• The concentration of the product should be reduced.
    • As the volume of the reactant and product are the same, there is no influence of pressure in this process.
    • As the forward reaction is exothermic, the temperature of the system should be decreased. But very low temperature slows the reaction. Thus an optimum temperature of 4500C is maintained to obtain a satisfactory yield of water gas.

g) Lane’s Process:

              This process consists of two stages:

Oxidation stage:

Super-heated steam is passed for 10 minutes over iron filling heated at about 750-8000C to produce Fe3O4 and hydrogen. This period is known as oxidation phase or gas phase.

              3Fe+ 4H2O→Fe3O4 + 4H2 + ∆

Reduction stage:

As iron get completely oxidised to Fe3O4, the supply of steam is stopped and a steam of water gas is passed to regain back iron from Fe3O4. This period is continued for 20 minutes and is known as reduction period.

              Fe3O4 + 4H2 → 3Fe+ 4H2O

              Fe3O4 + 4CO→ 3Fe+ 4CO2


Several retorts are stuffed with iron powder and kept in a vertical position. The iron powder is heated to 7500C in a furnace. Then steam is passed over the red hot iron when hydrogen and ferrosoferric oxide are produced. The hydrogen gas produced is passed through an outlet tube and collected in gas holders by the downward displacement of water.

The hydrogen obtained in this process is 98.5 to 99% pure.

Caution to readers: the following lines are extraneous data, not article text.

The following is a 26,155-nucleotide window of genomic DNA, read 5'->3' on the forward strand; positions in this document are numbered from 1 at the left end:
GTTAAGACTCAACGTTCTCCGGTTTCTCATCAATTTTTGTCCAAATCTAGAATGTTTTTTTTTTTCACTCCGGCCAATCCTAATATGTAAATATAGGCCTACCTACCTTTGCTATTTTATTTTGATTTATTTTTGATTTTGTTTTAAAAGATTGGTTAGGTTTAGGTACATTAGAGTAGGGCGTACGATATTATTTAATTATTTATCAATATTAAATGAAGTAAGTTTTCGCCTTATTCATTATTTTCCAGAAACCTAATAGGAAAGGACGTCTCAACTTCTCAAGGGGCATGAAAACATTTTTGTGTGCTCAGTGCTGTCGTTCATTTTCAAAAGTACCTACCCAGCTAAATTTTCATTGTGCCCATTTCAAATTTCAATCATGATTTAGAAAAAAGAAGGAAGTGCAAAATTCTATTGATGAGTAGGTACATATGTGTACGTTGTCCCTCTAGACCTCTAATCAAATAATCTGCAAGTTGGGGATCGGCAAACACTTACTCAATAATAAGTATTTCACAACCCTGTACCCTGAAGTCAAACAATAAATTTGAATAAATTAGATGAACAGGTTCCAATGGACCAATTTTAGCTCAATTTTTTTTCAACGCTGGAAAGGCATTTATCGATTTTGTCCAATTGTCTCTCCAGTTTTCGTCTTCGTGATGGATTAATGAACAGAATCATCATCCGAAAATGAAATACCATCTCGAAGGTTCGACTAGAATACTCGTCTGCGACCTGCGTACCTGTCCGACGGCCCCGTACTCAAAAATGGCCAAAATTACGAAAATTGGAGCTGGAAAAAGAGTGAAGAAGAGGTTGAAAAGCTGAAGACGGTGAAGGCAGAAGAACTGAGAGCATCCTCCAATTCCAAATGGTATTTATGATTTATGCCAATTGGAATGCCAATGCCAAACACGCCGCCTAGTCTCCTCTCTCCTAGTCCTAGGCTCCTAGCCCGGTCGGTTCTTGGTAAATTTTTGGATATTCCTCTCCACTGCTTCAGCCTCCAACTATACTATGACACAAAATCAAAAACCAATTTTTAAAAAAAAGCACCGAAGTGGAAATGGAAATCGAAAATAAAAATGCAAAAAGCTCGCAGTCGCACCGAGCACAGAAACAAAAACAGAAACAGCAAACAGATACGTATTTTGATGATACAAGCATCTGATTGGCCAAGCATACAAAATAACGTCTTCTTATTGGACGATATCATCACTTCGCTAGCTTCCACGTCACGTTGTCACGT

h) By electrolysis of water:

Pure water is a poor conductor of electricity thus, in order to make it conductor, dilute sulphuric acid or 20% NaOH solution is added.

NaOH being a strong electrolyte, in aqueous solution it dissociates completely to Na+ and OH ions. Water is a weak electrolyte, it furnish small amount of H+ and OH ions. Hydrogen being less electropositive than sodium is preferentially discharged at the cathode as hydrogen gas by accepting electrons. OH is discharged at the anode as water and oxygen by losing electrons.

                   NaOH→Na+ + OH          H2O→H+ + OH

At cathode:

                   H++ e →  H

                   H + H →  H2

              Hydrogen gas is evolved at the cathode.

At anode:

                   OH – e → OH

                   4OH→2H2O + O2

              Oxygen gas is evolved at the anode.

i) From alkanes:

When the mixture of methane (natural gas) and steam is pass over nickel catalyst at about 800-900oC hydrogen is produced.

                                                CH4 + H2O→CO + 3H2

j) From Brine solution:

Pure hydrogen is produced in Nelson’s cell by the electrolysis of brine.

2NaCl→2Na+ + 2Cl

At Cathode:

                   2H2O +2e→H2 + 2OH

At Anode:


k) From methanol:

When a mixture of vaporised methanol and water (1:1) is passed over a special catalyst at 250-3600C under 20bar pressure, a mixture of CO and H2 is produced. CO thus produced get further oxidised to CO2 by steam.

                                      CH3OH→CO + 2H2

                                       CO + H2O→CO2 + H2

The hydrogen gas produced can be separated by adsorbing in palladium metal.

error: Content is protected !!